Screenshot 3I also have some diaries I will try to keep up. They begin on 1 January and I will try to start my day off with the passage of the day. They are books I’ve wanted to read for awhile and if I take a year to read them I might be able to keep up. No promises on this one.

They are:

  1. The Diary of Samuel Pepys (those entries are a bit longer) Everyman’s Library, introduced by Kate Loveman
  2. A Traveller’s Year: 365 Days of Travel Writing in Diaries, Journals and Letters, compiled by Travis Elborough & Nick Rennison
  3. New York Diaries:  1609 to 2009, Edited by TeresaScreenshot 4 Carpenter.
  4. Dear Los Angeles: The City in diaries and Letters 1542 – 2018, Edited by David Kipen

Books three and four are really interesting. The editors have compiled all the diaries and letters they could find over time, in these locations, and organised the entries from centuries ago;  to current day by day of the year beginning with 1 January. So an entry might read: 1 January 1723 and the next paragraph could be 1 January 1802, and so forth. It sounds disjointed but I’ve had a read of these books here and there and they are really quite fun. Of course big events in these two cities are covered but there are also very minor characters who kept diaries and one gets a sense of what daily life’s like at the particular date.

Now I know, come 1 January, I love to take a big bite out of the book world and I am quite enthused now. But I have decided that 2020 is the year I drop way back on social media, except for my photography work and instead of wasting time looking at FB, Instagram and You Tube, I’m going to immerse myself in the books I have been collecting for decades and then moving them on.  Wish me luck.  (I know, I have an inflated sense of self and a very good sense of humour.) Screenshot 8

The 1977 Book Event

Kaggsy of kaggsysbookishramblings and Simon of stuckinabook host a regular event where a year is chosen and those who participate read a book published in that year. This time around the year is 1977.  I enjoy reading what people post up on their blogs but I have not participated before. No idea why. Other things just seemed to get in the way.

In my last post I stated I was fed up with all of the unread books on my shelves and I have decided to do something about it.  You can read about my plan here (if you are so inclined).  I have to say I am beginning this project with quite a bit of enthusiasm.  I went to random.org and entered the number of books I have on my shelf (1250) and let the wheels begin to turn.  Up popped an old paperback book on my shelf written by Helene Hanff.   Most book lovers will have read her lovely book 84 Charing Cross Road. However my chosen book is one of her lesser known books called Apple of My Eye.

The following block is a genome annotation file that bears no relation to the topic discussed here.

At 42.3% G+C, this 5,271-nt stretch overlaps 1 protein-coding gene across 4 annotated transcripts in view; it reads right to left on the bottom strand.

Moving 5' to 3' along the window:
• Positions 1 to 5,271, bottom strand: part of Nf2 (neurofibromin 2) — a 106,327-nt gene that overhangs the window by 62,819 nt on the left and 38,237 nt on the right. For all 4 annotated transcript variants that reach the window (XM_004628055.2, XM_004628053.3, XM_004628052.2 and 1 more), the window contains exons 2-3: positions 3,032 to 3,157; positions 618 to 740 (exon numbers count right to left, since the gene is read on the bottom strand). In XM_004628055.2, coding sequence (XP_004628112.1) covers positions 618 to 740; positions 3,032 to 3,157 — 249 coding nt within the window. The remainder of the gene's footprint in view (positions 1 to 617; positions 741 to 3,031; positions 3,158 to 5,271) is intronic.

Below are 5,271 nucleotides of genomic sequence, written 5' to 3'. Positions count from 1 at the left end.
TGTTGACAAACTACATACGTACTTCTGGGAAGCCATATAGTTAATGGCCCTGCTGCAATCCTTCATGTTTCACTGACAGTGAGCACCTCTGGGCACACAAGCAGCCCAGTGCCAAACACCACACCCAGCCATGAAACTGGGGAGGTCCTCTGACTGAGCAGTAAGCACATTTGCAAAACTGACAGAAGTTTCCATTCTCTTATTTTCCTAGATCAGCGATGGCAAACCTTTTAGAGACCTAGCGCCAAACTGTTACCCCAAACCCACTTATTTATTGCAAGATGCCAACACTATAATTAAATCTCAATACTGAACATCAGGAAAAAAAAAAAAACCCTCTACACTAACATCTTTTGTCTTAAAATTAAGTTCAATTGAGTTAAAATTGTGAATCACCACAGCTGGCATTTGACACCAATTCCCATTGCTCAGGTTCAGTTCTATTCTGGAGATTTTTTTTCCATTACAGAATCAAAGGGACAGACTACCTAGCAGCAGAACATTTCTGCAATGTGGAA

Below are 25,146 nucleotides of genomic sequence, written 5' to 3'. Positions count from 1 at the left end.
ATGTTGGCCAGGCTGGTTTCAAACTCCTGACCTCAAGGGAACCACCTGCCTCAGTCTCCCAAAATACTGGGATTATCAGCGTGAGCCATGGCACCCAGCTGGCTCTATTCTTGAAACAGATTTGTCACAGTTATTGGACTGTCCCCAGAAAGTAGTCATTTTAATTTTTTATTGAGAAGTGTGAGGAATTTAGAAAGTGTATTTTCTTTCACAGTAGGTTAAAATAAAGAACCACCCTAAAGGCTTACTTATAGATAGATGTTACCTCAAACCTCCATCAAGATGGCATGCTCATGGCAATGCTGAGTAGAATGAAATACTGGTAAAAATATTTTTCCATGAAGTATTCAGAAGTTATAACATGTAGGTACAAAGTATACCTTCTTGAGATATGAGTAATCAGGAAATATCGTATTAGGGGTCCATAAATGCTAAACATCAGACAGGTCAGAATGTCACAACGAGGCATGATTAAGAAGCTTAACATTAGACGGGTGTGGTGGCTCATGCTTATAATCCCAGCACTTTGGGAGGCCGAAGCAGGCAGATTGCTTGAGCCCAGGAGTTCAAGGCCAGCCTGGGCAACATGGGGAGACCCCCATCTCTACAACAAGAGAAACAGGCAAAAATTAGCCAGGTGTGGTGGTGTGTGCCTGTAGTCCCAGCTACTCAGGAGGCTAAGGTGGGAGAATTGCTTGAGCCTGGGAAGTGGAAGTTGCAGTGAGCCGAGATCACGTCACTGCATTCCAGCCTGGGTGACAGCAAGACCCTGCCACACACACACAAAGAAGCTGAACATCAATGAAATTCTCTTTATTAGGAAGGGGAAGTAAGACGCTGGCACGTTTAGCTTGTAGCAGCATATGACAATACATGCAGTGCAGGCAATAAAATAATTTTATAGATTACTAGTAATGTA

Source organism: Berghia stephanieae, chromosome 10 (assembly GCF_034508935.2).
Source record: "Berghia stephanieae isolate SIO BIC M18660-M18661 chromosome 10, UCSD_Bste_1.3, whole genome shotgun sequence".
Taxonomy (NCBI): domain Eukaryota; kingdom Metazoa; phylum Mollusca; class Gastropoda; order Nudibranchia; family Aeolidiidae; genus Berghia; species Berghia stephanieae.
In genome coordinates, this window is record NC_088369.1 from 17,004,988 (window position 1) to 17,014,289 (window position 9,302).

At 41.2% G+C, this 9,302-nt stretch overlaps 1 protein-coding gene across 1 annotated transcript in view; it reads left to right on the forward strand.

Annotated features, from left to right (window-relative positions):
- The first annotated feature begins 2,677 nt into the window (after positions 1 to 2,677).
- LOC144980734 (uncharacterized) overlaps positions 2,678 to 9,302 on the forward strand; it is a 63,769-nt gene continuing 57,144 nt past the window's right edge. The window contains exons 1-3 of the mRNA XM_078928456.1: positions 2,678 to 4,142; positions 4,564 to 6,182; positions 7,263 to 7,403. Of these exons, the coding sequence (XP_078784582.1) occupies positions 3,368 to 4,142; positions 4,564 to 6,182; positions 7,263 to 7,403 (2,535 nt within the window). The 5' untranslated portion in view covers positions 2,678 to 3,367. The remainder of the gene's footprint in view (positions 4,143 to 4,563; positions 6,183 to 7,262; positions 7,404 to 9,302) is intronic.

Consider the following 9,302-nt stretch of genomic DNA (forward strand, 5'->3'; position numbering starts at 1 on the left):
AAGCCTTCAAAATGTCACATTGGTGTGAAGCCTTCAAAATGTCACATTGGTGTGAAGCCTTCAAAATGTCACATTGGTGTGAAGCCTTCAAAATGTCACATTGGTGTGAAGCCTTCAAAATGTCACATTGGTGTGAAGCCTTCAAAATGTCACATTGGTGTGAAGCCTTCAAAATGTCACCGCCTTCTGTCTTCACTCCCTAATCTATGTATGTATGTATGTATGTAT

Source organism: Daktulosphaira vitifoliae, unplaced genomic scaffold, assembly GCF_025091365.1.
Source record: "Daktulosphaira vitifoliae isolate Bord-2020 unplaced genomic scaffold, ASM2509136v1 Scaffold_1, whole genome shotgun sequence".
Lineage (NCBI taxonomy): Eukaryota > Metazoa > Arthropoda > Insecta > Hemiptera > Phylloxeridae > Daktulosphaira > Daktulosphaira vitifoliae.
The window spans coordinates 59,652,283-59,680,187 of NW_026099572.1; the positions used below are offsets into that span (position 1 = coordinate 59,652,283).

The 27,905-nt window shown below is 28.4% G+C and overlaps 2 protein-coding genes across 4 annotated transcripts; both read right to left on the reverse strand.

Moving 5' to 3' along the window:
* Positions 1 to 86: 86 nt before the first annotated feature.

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I started it yesterday and am on the last few pages now.  I have loved this story. And guess what??!! It was published in 1977.  What a coincidence.  So I am featuring this book as my entry into the event of books published in 1977. It also appears to be the only book on my shelves published in 1977.

Helene Hanff is a long time New Yorker. In 1976 she was asked by a publisher to write a tourist guide book detailing what a tourist would want to do when visiting New York City.  Well, like a lot of us, who never visit the attractions in our home city, instead opting to travel to see the sights in other parts of the world, Helene is no different.

She is telling her friend Patsy about this project and what on earth is she going to feature in this book.  Patsy also was born and raised in New York and they both start by stating they’d not visited the Statue of Liberty in all their years there.  That is the beginning of many outings they begin in exploring New York. This book is that story.

The book is so much fun to read. They visit all of the well known places, walking to most places or taking buses. They took a taxi once and would only take the underground to get home as one can’t see New York if they are underground.

They visit all of the neighbourhoods on the east and west side of Fifth Avenue in Manhattan and talk about the differences of the people who live on each side. They talk about the restaurants they eat in, the people they meet, the history of the places they visit. They talk about the newly built World Trade Centre and dare each other to visit the viewing platform at the top. Remember this is 1977 and things in New York were very different then to what they are now.

They talk about the attitudes towards redevelopment, what they think about the decaying parts of the city and some of the older decrepit buildings.  Their conversations are so amusing. I chuckled out loud a few times as they bantered back and forth with their varying views on this most diverse city.

They took a bus tour into Harlem and when Patsy’s apartment complex next to Central Park was featured as part of the tour with the guide telling visitors incorrectly who lives in it they make it their mission to correct him.

The two of them often had conversations with each other that were totally separate. Helene would chatter away filling Patsy in on the history of certain places and Patsy, not listening would be talking about something completely different at the same time.

If you enjoy books that take place in New York then this one is so much fun.  I also learned a lot about the New York of 40 years ago.  I also have a confession to make. I have travelled extensively in this world of ours but I have never been to New York City. Though it is one of my favourite settings to read about. I have such a romantic notion of what this city is like. I’m sure that bubble would burst if I actually visited the place.